Use this exercise to solve any Product Design Challenge

Public on March 30, 2017

UX design, product design, service design — whatever you’re into — in the end, if you’re creating value, what you’re really doing is creative problem solving. It’s is the only non-commodatisable attribute of the design process, the only part of the process that you can’t just throw money at to get done right. It’s being able to assess what the real challenges are, prioritise them, produce solutions and measure their effectivity. Creative problem solving is a cornerstone skill that separates good designers from the best designers. Everything else is production work.

The problem with anything that requires creative thinking however, is that it’s easy to get lost—lose focus and fall into the trap of having useless, open-ended, unstructured discussions. Many products end up being released late and full of compromises to the original vision simply because the team is so fatigued from bashing heads together on endless, unprioritised problems.


This “project fatigue” (which I’ve written about a few times before) shows itself in many ways within teams; there’s an underlying passive-aggressive tension, there’s gossip, people start leaving and there are clear ego imbalances. The team has been fighting in the trenches for too long, and people begin to sabotage each other to promote their own ideas, whether they are “good” or not. So, how do you solve this extremely common problem that you’ll find at almost every company?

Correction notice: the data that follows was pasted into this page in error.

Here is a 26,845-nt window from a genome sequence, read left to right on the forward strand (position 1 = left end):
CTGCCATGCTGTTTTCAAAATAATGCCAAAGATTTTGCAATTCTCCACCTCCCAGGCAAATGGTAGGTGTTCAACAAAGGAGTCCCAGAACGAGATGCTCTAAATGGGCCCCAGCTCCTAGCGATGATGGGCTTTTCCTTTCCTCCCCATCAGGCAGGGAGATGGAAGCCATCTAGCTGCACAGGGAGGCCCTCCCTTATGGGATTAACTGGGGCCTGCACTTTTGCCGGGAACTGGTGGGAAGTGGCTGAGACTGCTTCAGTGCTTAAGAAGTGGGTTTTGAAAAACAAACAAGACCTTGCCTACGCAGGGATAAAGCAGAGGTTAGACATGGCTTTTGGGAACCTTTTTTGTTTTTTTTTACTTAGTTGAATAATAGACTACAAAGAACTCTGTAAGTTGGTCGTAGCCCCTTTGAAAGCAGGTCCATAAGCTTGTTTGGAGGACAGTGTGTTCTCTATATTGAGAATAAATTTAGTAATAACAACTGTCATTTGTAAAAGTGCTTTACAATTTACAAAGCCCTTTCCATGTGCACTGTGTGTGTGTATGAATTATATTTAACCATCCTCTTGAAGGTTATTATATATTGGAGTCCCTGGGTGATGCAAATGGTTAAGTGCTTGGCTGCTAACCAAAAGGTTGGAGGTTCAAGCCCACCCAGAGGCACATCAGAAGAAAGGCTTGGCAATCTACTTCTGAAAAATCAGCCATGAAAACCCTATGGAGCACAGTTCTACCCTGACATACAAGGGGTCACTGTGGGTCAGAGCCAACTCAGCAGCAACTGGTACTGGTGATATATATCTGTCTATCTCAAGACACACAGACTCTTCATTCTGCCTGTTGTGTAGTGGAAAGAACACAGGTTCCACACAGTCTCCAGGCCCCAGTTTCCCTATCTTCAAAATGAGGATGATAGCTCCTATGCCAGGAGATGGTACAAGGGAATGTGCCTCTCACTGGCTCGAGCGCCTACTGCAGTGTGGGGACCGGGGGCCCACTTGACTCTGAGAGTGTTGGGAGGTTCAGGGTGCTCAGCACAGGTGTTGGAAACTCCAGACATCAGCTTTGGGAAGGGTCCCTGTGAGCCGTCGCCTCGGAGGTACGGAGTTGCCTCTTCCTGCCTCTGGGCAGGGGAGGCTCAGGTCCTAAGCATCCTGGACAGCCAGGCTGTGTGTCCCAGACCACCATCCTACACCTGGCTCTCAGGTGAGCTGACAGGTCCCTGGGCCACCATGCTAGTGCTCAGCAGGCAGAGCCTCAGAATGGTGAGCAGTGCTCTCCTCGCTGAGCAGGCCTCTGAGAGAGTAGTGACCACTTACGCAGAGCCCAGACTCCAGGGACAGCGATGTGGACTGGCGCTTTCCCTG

The Solution

Here’s the most effective solution I’ve found: Replace all open, unstructured discussion with clear process. At first this will absolutely feel weird, I’ve seen the scepticism on the faces of designers who are used to battling through passionate back-and-forths with colleagues until eventually one person gives up, or someone says “let’s test it” (often used as a ‘get out of jail card’ for anyone wanting to end a tricky discussion). Freedom to discuss might seem conducive to creativity, when it’s in fact the enemy. Structure and Discipline create the Freedom needed to be creative.
Okay, okay, the only way you’re going to see the results of this principle of killing discussion is to try it for yourself. Let’s have a look at a very simple, 30 minute exercise we use whenever we want to kick off a short problem-solving meeting. Keep in mind, we have dozens of different exercises to pull out depending on the scenario — so take this as an introduction to the principle of Removing Discussion rather than the “only way to do it”.

The Exercise: Lightning Decision Jam (LDJ)  Follow this video.






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